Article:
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Apple Computer Is Secretly Plotting Global Domination. Or, Maybe Not.

Apple Computer's recent forays into Windows compatibility and Intel hardware architecture raise some interesting questions about the strategic direction of the company.

Mitch Wagner

April 14, 2006

2 Min Read

Apple Computer's recent forays into Windows compatibility and Intel hardware architecture raise some interesting questions about the strategic direction of the company.

This could simply be what Apple says it is: By supporting Intel hardware, Apple might simply be looking for price/performance that the PowerPC architecture no longer provides. And the introduction of Windows Boot Camp, which lets Intel-based Macs boot Windows, could simply be a way to win market share by recruiting Windows users to try the Mac, allowing those users to switch without losing compatibility with Windows software.

But does Apple have ambitions beyond that?Is Apple looking to win back its place on the corporate desktop? For a long time, Macs have been the platform of choice for many designers, software developers, the education market, and consumers, but Microsoft has owned the corporate desktop. Could Apple be trying to take some of Microsoft's territory? Analyst Tim Bajarin, of consultancy Creative Strategies, said Apple could be looking to increase its market share from 5%--where it's been holding steady for a long time--to 9% or 10%.

Apple recently upgraded its desktop management software, which will make Macs more attractive to corporate IT managers.

If Apple is looking at Boot Camp as a major driver for grabbing market share, then Apple's got problems. Apple Boot Camp is great software, but it has limitations. Apple is classifying the software as beta, which means it's not supporting it. Users need to install the software themselves, which will be beyond the capabilities of many business users, and they'll need to pony up a couple hundred bucks for a new copy of Windows above the price of the Mac itself. Boot Camp is not for everyone.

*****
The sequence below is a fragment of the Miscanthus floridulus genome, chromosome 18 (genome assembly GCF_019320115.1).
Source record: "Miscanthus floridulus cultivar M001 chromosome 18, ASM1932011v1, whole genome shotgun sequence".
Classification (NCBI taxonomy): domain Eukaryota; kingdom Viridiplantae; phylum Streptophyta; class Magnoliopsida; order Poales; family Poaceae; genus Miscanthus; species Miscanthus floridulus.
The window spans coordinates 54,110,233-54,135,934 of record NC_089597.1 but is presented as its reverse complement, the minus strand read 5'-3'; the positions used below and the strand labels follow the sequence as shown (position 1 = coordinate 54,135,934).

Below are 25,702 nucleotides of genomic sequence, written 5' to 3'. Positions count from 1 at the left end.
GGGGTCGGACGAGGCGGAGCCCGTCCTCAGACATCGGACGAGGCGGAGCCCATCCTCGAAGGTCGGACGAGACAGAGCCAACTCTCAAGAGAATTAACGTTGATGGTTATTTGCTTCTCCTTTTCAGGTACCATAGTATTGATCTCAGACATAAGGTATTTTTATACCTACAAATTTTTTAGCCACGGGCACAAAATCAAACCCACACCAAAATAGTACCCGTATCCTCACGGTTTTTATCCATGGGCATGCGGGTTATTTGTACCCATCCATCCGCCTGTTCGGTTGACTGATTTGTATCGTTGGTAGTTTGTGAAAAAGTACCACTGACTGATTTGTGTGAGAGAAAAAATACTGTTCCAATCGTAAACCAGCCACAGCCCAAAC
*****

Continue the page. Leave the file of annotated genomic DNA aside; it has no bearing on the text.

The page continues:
Running Windows on the Mac opens the Mac to Windows threats, which slashes one of the biggest bragging points that Mac enthusiasts have for their platform: its greater security relative to Windows.

Users on a Mac discussion board griped about many problems with Boot Camp, including failure to boot into the Mac OS after installing Boot Camp.

What next? Could Apple be planning to run Windows applications directly on the Mac OS, either using an emulator more sophisticated than current emulation technology or via virtualization?

What do you think? Does Apple have a hidden agenda in its recent switch to Intel and Windows support? If so, what is it?

About the Author(s)

Mitch Wagner

California Bureau Chief, Light Reading

Mitch Wagner is California bureau chief for Light Reading.

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